Storytelling Insight

Counting the Cost of Living: A different kind of conversation

When things always seem to get worse, it can be hard to see how things will ever get better. We need to find new tools to make sense of the world, because the ones we have are broken.

As part of National Theatre Wales’ multi-layered project, “The Cost of Living”, I set out to create a space in which we could have the kinds of collective conversations that we want and need. Somewhere to learn, share and connect through stories. We called it, “Counting the Cost of Living”.

As we worked with our community partners, EYST and the Grange Pavilion Youth Forum, it became clear how disconnected many of us feel from power, but also how deeply the many costs of living are felt. It’s easy to focus on the financial costs, but systemic sexism, racism, ableism, ageism, transphobia…all these and more…mean that, for many, there is a constant and corrosive price to pay just to get from day to day.

We wanted to thoughtfully explore those wider costs – the ones which have always been there – whilst also seeking out answers and creating connections with some of the people who have the power (and responsibility) to change things. But how best to do that? The “Question Time” format can only ever create heat, rather than light, and when was the last time anyone learnt anything from Prime Minister’s Questions – the forum in which our government is supposed to be held to account, but never is. 

The answer turned out to be simple, although not easy! We realised that we could create a new and more interesting dynamic by flipping roles. Instead of people in power answering the questions, of course they should be asking them instead. Our community partners represent some of the most marginalised communities in Wales, so by enabling them to share their stories, hopes and fears we hoped we could create the kinds of connections that might lead to genuine change.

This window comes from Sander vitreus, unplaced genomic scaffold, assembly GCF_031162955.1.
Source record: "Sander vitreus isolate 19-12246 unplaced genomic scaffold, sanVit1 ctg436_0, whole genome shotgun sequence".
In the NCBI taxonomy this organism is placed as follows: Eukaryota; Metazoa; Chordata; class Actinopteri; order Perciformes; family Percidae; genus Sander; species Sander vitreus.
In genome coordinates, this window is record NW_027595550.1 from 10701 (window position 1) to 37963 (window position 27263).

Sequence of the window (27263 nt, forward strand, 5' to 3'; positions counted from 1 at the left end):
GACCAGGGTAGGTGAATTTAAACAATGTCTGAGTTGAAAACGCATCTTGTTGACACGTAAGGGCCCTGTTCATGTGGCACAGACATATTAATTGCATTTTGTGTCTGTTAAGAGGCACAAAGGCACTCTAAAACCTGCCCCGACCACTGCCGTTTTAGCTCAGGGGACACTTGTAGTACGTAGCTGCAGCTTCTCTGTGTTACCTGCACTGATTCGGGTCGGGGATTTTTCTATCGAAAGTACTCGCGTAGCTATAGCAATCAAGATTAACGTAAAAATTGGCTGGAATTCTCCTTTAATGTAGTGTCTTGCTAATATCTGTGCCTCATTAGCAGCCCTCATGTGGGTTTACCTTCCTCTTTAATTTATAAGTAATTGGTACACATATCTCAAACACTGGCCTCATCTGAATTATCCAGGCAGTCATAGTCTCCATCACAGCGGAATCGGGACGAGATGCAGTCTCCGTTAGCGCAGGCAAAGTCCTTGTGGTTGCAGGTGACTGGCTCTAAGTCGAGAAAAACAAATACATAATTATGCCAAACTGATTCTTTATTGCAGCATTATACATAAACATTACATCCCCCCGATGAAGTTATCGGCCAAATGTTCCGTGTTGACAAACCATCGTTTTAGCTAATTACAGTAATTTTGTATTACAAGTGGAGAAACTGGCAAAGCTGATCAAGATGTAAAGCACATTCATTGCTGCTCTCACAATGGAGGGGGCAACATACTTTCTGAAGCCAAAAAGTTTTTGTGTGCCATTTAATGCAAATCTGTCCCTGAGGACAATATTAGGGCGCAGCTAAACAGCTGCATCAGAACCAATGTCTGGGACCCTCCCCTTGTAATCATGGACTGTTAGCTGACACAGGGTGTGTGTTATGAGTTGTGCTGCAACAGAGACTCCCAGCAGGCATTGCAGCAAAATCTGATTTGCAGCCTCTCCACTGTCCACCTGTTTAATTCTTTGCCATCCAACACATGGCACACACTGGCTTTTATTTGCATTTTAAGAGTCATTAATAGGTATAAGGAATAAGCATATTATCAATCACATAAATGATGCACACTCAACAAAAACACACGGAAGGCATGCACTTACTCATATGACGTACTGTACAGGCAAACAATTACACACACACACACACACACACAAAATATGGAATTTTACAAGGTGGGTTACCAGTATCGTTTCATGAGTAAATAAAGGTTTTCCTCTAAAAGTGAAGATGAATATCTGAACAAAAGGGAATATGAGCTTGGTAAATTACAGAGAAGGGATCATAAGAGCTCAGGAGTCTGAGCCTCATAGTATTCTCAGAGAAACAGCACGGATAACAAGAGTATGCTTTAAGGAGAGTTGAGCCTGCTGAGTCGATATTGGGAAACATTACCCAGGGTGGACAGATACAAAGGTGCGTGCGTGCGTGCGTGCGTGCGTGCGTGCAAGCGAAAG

Equally as important as who’s asking the questions though, is what questions they’re asking. For those we leaned heavily on the practice of Generative Journalism, which essentially seeks to directly represent people’s experiences and intentions without interpretation and bring something new to life. It draws from practices of counselling to reclaim journalism as an agent of healing and social change. You might be starting to think that seems very different from how we generally experience journalism but I’ve used “reclaim” very deliberately here – because I believe (or at least hope) that most journalists choose their path because they want to make the world a better place through storytelling. It’s the systems, rather than the individuals, which means they rarely get to do that.

The easiest way to understand what Generative Journalism seeks to explore is to look at the kinds of questions we asked our “people in power” to put to our community participants and the audience.

You can see that these open up discussions about how things could be, rather than simply how they are. That’s something that regular journalism largely shies away from, but by thinking about how things could be different, we start to open up the possibility to inspire agency instead of embedding hopelessness.